Three firms — Vale, BHP and Rio — accounted for 50% of the total market cap of the top 40 mining firms, and total assets for the top 40 firms amounted to nearly $1 trillion. Mergers and acquisitions in the mining sector were just beginning to heat up, culminating in the February 2012 $41 billion acquisition of Xstrata by Glencore. And then the music stopped.
Growth in emerging markets slowed sharply and mining companies, as the industry had done in the past, had already committed to large projects that took billions to develop and years to bring to completion. By early 2013, mining company mergers and acquisitions over the past 10 years had totaled more than $1 trillion. Write-downs taken in 2012 had cost shareholders about $50 billion in value and they revolted.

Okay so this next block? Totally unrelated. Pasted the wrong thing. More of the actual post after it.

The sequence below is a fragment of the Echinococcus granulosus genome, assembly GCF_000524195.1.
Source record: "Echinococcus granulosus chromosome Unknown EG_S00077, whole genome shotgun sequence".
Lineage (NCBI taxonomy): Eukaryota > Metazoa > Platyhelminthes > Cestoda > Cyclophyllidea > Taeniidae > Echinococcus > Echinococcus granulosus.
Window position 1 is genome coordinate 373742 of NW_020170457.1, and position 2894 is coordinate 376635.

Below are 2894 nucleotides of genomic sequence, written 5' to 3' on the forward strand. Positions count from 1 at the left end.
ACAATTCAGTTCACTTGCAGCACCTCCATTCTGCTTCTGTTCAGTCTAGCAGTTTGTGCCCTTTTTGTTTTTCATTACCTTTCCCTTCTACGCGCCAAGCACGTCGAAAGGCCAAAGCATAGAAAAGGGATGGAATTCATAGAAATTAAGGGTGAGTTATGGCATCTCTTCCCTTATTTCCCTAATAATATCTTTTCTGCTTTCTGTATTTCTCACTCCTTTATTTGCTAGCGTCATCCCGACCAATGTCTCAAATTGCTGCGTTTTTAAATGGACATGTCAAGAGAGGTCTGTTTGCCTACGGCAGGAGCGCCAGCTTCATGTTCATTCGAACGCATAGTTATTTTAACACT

Rio Tinto wrote down $14 billion assets in 2013 and the CEO was fired. Gold miner Anglo American wrote down $4 billion and fired its CEO. BHP Billiton wrote down $3.3 billion in August 2012 on natural gas and aluminum projects, and Vale took a $4.2 billion charge in 2012.
The oil and gas business is doing all it can to avoid overstretching. Since late July, the share price for Exxon Mobil Corp. (NYSE: XOM) has dropped about 11%, while Chevron Corp. (NYSE: CVX) and Royal Dutch Shell PLC (NYSE: RDS-A) have both lost nearly 20%. BP PLC (NYSE: BP) is down 23%. The suddenness and degree of the crude price decline and the collapse of stock prices happened far more quickly than the decline in mining, but the oil companies appear to have learned some things from the mining company disasters:
· Don’t wait too long to cut costs
· Don’t wait too long to shed assets
· Don’t make shareholders (and boards of directors) mad
· Don’t expect miracles
SOURCE: Wall Street Journal (Without the Graphics)